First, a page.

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How Much Should We Involve Genetic and Environmental Factors in the Risk Assessment of Mycotoxins in Humans?
Dept of Toxicology, University of Bordeaux 2, 146, rue Léo-Saignat, 33076 Bordeaux, France
Unité de Mycologie et de Sécurité des Aliments, INRA-Centre de recherche de Bordeaux, BP 81, 33883 Villenave d'Ornon, France
Laboratoire de Recherche sur les Substances Biologiquement Compatibles (LRSBC), Faculte de Medecine Dentaire, Rue Avicenne, 5019 Monastir, Tunisia
Department of Pharmacology and Human Physiology, Medical School, University of Bari, Policlinico, Piazza G. Cesare, 70124, Bari, Italy
* Author to whom correspondence should be addressed.
Received: 15 November 2004; Accepted: 6 February 2005 / Published: 30 April 2005
Abstract: Despite consented efforts in prevention, mycotoxins remain a problem of human health concern in several parts of the world including developed countries. Within the same range of toxins concentrations in the blood some people develop a disease while others do not. Could this inequality in front of mycotoxins effects be explained by environment factors and/or genetic predisposition? Among recent advances in environmental health research Correlation between chronic diseases and mycotoxins in humans deserves attention through several questions: Are genetic factors involved in disease causation of mycotoxins? How much are these factors currently taken into account for mycotoxins risk assessment and how much should we involve them? Answers are still to come. Genetic and environment factors deserve therefore more attention when dealing with regulatory limits, since among the general population, those who are at risk and will develop specific diseases are likely those bearing genetic predispositions. We have addressed these questions for the specific case of ochratoxin A in humans by investigating in Tunisia, county of Jelma, in four rural families forming a household of 21 persons all exposed to ochratoxin A in diet. Our results confirm that ochratoxin A induces chronic tubular nephropathy in humans and mainly point at those having the HLA haplotype A3, B27/35, DR7 to be more sensitive to the disease for quantitatively similar or lower exposure. Persons with such haplotype were found to bear chronic interstitial nephropathy with tubular karyomegalic cells while others were apparently healthy. Godin et al. (1996) in France have also found in sibling (a sister and her brother from urban area) that have similar HLA haplotype B35-patern, OTA-related renal tubulopathy with mild proteinuria including β2-microglobulinuria. Several mechanisms are discussed that could be put ahead to explain how the HLA haplotype could lead to tubular cells lyses and renal failure. In the mean time it is urgent to search for mass screening biomarkers for mycotoxins in humans and related genetic factors to set-up more appropriate regulation.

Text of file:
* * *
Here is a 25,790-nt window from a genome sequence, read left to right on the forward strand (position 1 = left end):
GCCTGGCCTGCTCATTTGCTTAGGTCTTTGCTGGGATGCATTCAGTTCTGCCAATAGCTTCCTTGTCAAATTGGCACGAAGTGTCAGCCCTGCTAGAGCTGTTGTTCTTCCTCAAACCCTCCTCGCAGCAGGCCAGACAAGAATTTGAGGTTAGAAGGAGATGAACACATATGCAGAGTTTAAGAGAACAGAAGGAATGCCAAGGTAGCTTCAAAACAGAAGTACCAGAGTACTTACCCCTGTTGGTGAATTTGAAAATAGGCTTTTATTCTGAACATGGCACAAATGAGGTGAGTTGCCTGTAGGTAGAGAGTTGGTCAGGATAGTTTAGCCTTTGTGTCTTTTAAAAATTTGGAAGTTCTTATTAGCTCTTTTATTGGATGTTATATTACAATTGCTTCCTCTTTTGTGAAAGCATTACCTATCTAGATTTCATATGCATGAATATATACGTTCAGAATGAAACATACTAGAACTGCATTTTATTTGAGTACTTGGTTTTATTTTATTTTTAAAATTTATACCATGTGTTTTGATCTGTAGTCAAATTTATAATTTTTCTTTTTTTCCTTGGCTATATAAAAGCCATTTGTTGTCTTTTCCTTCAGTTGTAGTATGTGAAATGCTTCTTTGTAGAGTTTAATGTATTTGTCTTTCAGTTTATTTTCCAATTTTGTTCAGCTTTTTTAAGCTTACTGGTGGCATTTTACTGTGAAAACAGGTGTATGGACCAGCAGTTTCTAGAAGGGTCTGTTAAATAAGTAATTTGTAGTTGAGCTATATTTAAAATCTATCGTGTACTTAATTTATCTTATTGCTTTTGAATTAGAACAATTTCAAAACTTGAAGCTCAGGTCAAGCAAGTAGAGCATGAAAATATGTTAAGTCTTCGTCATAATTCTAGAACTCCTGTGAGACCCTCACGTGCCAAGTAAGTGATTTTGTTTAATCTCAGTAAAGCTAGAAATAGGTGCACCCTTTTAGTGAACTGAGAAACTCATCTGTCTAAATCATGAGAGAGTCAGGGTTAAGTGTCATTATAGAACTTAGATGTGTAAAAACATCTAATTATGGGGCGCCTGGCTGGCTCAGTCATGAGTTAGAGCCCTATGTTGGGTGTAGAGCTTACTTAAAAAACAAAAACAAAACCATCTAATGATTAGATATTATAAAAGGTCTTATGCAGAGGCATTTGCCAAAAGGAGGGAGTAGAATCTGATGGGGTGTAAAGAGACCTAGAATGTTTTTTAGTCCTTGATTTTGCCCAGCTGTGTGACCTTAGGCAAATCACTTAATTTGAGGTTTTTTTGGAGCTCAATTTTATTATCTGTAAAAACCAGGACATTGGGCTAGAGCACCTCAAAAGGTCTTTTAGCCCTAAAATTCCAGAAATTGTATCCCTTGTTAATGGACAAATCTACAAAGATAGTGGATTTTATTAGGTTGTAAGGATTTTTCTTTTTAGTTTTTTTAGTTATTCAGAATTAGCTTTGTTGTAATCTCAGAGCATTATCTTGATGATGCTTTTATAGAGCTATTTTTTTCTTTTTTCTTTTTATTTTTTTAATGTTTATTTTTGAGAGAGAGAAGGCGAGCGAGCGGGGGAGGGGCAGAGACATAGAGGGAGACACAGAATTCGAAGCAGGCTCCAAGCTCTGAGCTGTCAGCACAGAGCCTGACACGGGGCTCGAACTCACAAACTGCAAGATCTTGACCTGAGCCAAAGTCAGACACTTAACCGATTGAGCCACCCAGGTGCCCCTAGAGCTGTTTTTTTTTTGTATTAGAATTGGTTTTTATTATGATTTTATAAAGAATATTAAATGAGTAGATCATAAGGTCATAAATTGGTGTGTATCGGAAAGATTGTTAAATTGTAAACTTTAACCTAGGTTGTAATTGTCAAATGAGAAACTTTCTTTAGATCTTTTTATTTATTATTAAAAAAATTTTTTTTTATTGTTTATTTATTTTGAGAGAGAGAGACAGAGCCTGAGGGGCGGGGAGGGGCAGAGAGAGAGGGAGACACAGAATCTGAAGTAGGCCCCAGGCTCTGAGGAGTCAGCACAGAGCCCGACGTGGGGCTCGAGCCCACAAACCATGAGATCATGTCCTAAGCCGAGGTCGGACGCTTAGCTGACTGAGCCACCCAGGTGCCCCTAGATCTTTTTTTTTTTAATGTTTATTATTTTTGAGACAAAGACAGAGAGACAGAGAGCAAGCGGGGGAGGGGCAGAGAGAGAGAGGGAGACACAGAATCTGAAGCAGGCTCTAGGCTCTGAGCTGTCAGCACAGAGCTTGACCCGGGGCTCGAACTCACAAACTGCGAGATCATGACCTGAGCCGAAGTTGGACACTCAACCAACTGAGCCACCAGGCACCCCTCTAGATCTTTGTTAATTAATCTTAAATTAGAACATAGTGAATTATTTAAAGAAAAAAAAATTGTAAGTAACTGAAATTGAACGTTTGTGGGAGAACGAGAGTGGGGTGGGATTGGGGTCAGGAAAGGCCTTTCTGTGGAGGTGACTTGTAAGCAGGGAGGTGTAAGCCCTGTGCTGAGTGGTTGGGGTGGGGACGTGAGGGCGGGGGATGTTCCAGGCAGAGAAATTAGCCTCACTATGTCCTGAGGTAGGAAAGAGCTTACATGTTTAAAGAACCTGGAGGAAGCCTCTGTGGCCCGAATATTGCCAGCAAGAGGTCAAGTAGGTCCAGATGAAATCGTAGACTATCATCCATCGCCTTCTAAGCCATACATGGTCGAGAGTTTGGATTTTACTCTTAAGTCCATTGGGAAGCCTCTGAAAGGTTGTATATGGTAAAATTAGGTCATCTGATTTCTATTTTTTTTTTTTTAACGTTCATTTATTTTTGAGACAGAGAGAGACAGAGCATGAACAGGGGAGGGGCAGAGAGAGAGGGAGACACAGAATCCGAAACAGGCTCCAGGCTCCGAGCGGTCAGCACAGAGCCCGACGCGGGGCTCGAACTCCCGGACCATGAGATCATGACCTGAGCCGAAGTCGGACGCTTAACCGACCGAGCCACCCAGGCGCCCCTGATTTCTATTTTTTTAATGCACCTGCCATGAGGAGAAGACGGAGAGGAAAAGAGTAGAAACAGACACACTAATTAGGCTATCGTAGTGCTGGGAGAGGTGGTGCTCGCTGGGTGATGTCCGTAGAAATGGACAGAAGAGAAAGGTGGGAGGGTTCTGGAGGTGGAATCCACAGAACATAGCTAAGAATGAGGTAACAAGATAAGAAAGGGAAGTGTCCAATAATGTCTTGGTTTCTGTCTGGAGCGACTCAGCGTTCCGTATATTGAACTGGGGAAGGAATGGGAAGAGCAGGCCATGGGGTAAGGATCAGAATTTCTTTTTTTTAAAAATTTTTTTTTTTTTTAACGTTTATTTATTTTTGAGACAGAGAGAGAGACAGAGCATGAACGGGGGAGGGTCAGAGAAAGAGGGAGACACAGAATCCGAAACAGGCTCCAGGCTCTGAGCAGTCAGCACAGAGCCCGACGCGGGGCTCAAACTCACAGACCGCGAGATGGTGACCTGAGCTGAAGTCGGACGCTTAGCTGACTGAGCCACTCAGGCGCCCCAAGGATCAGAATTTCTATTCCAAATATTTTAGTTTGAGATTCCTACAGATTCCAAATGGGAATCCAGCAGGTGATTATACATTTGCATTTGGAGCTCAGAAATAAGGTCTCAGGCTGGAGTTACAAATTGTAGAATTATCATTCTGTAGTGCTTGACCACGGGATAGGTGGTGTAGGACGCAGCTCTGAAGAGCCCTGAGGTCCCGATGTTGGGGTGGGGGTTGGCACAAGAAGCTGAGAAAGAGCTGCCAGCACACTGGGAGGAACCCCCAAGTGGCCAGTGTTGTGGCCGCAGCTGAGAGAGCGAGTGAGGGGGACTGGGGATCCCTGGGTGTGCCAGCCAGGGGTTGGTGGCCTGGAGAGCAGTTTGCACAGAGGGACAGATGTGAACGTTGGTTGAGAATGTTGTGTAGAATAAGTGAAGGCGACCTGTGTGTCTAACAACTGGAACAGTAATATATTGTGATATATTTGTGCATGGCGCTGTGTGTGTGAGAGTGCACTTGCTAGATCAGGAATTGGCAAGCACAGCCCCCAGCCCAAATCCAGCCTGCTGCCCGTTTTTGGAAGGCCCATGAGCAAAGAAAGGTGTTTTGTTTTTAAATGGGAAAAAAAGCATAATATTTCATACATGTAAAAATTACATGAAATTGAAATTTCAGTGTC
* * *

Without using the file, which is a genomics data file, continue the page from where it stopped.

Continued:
Keywords: Mycotoxins in humans; environment and genetic factors; ochratoxin A; HLA haplotype A3; B27/35
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Creppy, E.E.; Moukha, S.; Bacha, H.; Carratu, M.R. How Much Should We Involve Genetic and Environmental Factors in the Risk Assessment of Mycotoxins in Humans? Int. J. Environ. Res. Public Health 2005, 2, 186-193.
Creppy EE, Moukha S, Bacha H, Carratu MR. How Much Should We Involve Genetic and Environmental Factors in the Risk Assessment of Mycotoxins in Humans? International Journal of Environmental Research and Public Health. 2005; 2(1):186-193.
Creppy, Edmond E.; Moukha, Serge; Bacha, Hassen; Carratu, Maria R. 2005. "How Much Should We Involve Genetic and Environmental Factors in the Risk Assessment of Mycotoxins in Humans?" Int. J. Environ. Res. Public Health 2, no. 1: 186-193.